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Detroit public schools takes 'sanctuary' stance to reassure immigrant families

"The trauma our kids are dealing with is very real," said a community organizer and parent. "Every day, they don't know if mami and papi are going to come home."

At the start of the school year, Detroit's public schools took steps to ensure that families are not afraid to send their children to school, regardless of their immigration status.

The Detroit Public Schools Community District's sanctuary policy bars federal immigration authorities, including Immigration and Customs Enforcement, from entering schools without a search warrant and district personnel from collecting information on students' immigration status.

"Our parents are ecstatic that they were heard," Cindy Gamboa, director of community organizing for the Detroit Hispanic Development Corporation, said. "A lot of times, we raise our voices, and we encourage people to continue pushing and continue fighting. Many times that goes nowhere, but this time it did!"

Gamboa, who is also co-chair of a bilingual parent advising group, said there is "a deeply ingrained fear that our community is facing with not knowing what is going to happen at the end of the day." She added that the policy had helped alleviate those fears.

Maria Salinas, executive director of the Congress of Communities in Southwest Detroit, said the action meant the superintendent "understands the immigrant population in the school district."

Compared to other states, Michigan does not have a large immigrant population; about 7 percent of the state's population is foreign born (compared with about 14 percent of the nation's population). About 13 percent of Michigan's school-age children have at least one immigrant parent. Over 80 percent of the children of immigrant parents in Michigan are born in the U.S.

"The trauma our kids are dealing with is very real," said Gamboa. "Every day, they don't know if mami and papi are going to come home."

A Detroit Public Schools Community District (DPSCD) teacher provides instruction to a student about bow placement on a violin at Spain Elementary-Middle School.
A Detroit Public Schools Community District (DPSCD) teacher provides instruction to a student about bow placement on a violin at Spain Elementary-Middle School. Courtesy Detroit Public Schools

The school district superintendent, Nikolai Vitti, explained why he announced the guidelines at a community meeting after the highly publicized immigration raids of Mississippi poultry processing plants over the summer, where almost 700 workers were arrested in the biggest work site immigration enforcement operation in a single state.

"The immigration raids shocked our immigrant community and heightened the fear that already existed due to the positions of the president and his administration on immigration and immigrants in general," Vitti said.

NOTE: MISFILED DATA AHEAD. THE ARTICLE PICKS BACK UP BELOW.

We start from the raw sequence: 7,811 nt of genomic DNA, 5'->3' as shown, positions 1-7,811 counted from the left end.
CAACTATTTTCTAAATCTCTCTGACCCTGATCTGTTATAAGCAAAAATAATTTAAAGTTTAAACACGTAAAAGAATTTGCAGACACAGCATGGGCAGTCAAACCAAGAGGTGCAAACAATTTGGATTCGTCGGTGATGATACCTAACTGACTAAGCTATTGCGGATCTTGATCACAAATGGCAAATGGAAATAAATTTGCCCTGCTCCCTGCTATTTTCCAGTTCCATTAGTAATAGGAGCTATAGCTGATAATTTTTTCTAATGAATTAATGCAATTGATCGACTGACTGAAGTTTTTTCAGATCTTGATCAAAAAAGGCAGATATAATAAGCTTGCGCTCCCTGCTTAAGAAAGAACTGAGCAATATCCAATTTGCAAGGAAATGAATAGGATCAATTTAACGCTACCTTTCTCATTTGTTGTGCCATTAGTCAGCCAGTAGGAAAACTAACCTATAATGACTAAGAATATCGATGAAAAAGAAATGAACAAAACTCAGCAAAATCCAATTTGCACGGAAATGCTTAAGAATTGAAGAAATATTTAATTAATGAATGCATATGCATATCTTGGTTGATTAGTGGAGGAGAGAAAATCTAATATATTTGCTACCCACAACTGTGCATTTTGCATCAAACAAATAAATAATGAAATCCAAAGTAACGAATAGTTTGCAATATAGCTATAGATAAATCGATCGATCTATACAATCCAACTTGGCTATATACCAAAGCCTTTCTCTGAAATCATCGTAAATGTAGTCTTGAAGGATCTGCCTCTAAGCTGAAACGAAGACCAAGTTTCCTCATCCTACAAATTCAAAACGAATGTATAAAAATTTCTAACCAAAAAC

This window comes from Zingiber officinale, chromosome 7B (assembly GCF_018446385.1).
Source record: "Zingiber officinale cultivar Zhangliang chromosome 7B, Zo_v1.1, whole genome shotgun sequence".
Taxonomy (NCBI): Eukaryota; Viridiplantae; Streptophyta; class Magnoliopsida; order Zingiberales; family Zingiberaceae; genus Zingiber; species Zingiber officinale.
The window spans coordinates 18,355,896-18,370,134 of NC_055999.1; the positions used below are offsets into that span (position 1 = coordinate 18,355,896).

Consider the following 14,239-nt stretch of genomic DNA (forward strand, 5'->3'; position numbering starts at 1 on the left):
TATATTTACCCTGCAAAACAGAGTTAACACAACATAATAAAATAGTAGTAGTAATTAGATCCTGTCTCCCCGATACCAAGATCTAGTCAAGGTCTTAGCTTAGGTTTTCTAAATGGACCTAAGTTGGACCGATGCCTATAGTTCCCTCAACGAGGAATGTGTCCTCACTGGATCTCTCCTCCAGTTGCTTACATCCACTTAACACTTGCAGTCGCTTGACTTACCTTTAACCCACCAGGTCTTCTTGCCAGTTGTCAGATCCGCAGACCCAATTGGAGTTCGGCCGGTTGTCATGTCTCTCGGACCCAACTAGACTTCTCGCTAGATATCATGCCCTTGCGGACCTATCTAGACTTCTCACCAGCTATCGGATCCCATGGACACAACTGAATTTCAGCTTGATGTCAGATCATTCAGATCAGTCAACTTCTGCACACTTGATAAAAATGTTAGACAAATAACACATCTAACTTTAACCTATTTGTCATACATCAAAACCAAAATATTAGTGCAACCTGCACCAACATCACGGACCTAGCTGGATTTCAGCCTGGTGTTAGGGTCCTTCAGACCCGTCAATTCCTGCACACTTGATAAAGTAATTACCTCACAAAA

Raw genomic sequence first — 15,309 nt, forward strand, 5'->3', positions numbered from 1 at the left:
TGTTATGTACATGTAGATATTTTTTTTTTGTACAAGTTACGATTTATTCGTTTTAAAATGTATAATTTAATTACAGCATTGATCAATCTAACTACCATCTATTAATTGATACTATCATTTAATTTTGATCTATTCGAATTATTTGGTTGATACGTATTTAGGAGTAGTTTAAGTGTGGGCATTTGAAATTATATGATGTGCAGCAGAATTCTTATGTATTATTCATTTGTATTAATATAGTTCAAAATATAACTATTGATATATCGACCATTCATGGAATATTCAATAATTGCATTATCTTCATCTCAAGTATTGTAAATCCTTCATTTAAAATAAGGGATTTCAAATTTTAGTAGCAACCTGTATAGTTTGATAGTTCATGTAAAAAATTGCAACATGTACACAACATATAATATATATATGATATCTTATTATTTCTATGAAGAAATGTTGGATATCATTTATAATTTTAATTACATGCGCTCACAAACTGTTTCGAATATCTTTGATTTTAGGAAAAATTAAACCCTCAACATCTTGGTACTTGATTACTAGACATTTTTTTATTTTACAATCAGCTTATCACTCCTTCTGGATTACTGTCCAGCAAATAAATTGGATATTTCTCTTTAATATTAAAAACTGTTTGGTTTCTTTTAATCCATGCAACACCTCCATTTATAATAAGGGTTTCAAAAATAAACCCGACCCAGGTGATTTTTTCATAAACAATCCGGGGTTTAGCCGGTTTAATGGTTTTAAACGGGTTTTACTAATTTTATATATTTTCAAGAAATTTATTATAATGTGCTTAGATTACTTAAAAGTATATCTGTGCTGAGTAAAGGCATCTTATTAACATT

Knowing that hundreds of children did not go to school for days after the raids, Vitti considered it crucial to delineate the school district's position. "The community meeting allowed our position to be better understood and empowered students and parents to know we supported and protected them," Vitti said.

The meeting had Spanish, Arabic, Bengali and Hmong translators; these are the most common languages spoken in the district. The event followed a letter the school district sent parents with a clear message.

"School personnel has been directed not to allow any officials from Immigration and Customs Enforcement (ICE), U.S. Customs and Border Patrol (CBP) or other federal immigration enforcement agencies access to our school buildings or grounds," the letter stated.

The letter also said that personnel at the campuses had been directed not to provide any federal law enforcement agents with information about students.

An ICE spokesperson told The Detroit News there were no plans to carry out ICE raids in Michigan schools.

In addition, ICE and Customs and Border Patrol classify schools as "sensitive locations" and not subject to surveillance, arrests, interviews or searches for immigrants who don't have legal documentation. According to their policies, enforcement actions at schools "should generally be avoided, and require either prior approval from an appropriate supervisory official or exigent circumstances necessitating immediate action."

Despite policies against immigration enforcement at schools, Angela Reyes, executive director of the Detroit Hispanic Development Corporation, said the Detroit public school district mandate presents new and necessary guidelines for the district's 106 schools.

"It standardized things across the schools. It was really up to the schools to enforce it, and they really did not understand what sanctuary meant. Now, it is official," Reyes said. "It is coming from the top, and they have a written policy about how the schools should and should not respond."

The mandate was also important since Michigan has one of the highest rates of arrests for suspected immigration violations, as federal authorities consider the state a “border zone" to Canada.

Vitti said the district was "picking a side" with their actions. "We stand with our students, parents and their communities," he said.

More than 20 school districts across the U.S. have adopted similar measures, including in Chicago, Los Angeles, Houston, Denver and Eugene, Oregon.

This story appears as part of coverage for "NBC News Learn Presents: Education Now Houston," a two-hour live community event supported by the Chan Zuckerberg Initiative. For more information, go to

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